Commentary by Walter Albritton
Growing Up and Moving On Toward Maturity
Hebrews 5:11 – 6:12
Key Verse: Therefore let us leave the elementary teachings about Christ and go on to maturity, not laying again the foundation of repentance from acts that lead to death, and of faith in God. – Hebrews 6:1
The writer of Hebrews quits meddling and starts preaching! He speaks plainly and urgently. As a loving parent might say to a lazy, apathetic child, he says to his readers, “Grow up! You can no longer be content with the “milk” of the gospel; you must learn to digest the “meat” of the gospel.”
The elementary truths about Christ are the milk. The deeper truths of the faith are the meat. When our boys were infants, they were satisfied with a bottle of milk or applesauce. However, as they matured, they began to eat solid food. How tragic it would have been for them to grow up but remain content with the food of infants.
This, regrettably, is the predicament of the early Christians to whom this letter was written. They had settled for immaturity when they ought to have been striving toward spiritual maturity. Many present-day Christians are in a similar predicament. They prefer to stay in the kindergarten of faith, drinking milk, rather than do the hard work necessary to become mature, well-informed disciples of Christ. An example of this lethargy can be found in most adult Sunday School classes; lesson quarterlies are seldom studied by anyone except the designated teacher.
The writer makes his point with another analogy. These Hebrew Christians are content to remain students when, by now, they should have become teachers. He uses “teachers” in a broad sense, for he means much more than persons who teach others in a classroom. He wants growing Christians to teach by moral example and by a Christlike lifestyle.
He wants them to understand that spiritual immaturity is a major problem that results in spiritual dullness. Mediocrity can retard our growth, causing us to live like babes in Christ rather than like men and women who maturing by probing the deeper truths of our faith. If we are to discern between good and evil, we must learn to wrestle with greater issues than the ABCs of the faith.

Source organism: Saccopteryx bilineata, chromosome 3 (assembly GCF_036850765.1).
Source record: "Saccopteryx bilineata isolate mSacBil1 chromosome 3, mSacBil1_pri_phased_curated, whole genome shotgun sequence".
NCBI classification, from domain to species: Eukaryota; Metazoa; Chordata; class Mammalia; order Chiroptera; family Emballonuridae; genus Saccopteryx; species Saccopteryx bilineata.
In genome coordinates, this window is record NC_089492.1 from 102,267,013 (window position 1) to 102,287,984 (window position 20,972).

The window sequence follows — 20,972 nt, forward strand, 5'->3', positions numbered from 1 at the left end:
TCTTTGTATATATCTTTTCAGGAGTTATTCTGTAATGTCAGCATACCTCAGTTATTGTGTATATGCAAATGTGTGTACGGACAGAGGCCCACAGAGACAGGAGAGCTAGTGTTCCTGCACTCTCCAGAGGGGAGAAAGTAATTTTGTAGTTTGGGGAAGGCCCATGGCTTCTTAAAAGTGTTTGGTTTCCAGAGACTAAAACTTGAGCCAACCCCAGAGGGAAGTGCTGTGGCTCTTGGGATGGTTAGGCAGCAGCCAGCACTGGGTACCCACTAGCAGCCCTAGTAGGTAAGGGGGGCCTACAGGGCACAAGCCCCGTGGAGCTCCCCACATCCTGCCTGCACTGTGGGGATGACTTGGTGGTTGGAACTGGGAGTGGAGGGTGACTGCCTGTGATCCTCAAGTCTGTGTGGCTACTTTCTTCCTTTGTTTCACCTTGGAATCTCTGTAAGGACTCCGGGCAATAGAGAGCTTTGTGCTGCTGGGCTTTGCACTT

The writer warns the Christians not to retreat to Judaism but to allow the Spirit to lead them into genuine, mature faith. Specifically, he warns them of the grave danger of being cut off from God’s mercy if, having “tasted the goodness of the word of God,” they “fall away.” Those who reject Christ are certain to face the judgment of God and miss the eternal reward reserved for the faithful.
He affirms the
Christians, complimenting them for their good work and “labor of love.” He
expresses confidence that God will not forget their service to him. Therefore,
he pleads, be diligent and persevere in the faith. He issues a clarion call to
be intentional about growing in the faith so that they may realize their full
potential as servants of Christ. His admonition to the Hebrew Christians
reminds us of
This lesson is a wake up call to us all to resist the temptation to rest on our laurels and be content with our spiritual maturity. We must not give in to lethargy that causes us to settle for mediocrity. We must grab ourselves by the nap of the neck and plead with the Holy Spirit for a fresh anointing that can propel us forward toward maturity. To settle for less will be a disgrace to the One who bought us with his own blood.
If we persevere, constantly seeking a deeper walk with Christ, one day by the grace of God we will be able to say as Paul did near the end of his life: “I have fought a good fight, I have finished my course, I have kept the faith: henceforth there is laid up for me a crown of righteousness, which the Lord, the righteous judge, shall give me at that day” (2 Timothy 4:7, 8).
No lesser goal can be acceptable to Christians who are surely called to “go on to perfection.” + + + + (Contact Walter at email@example.com)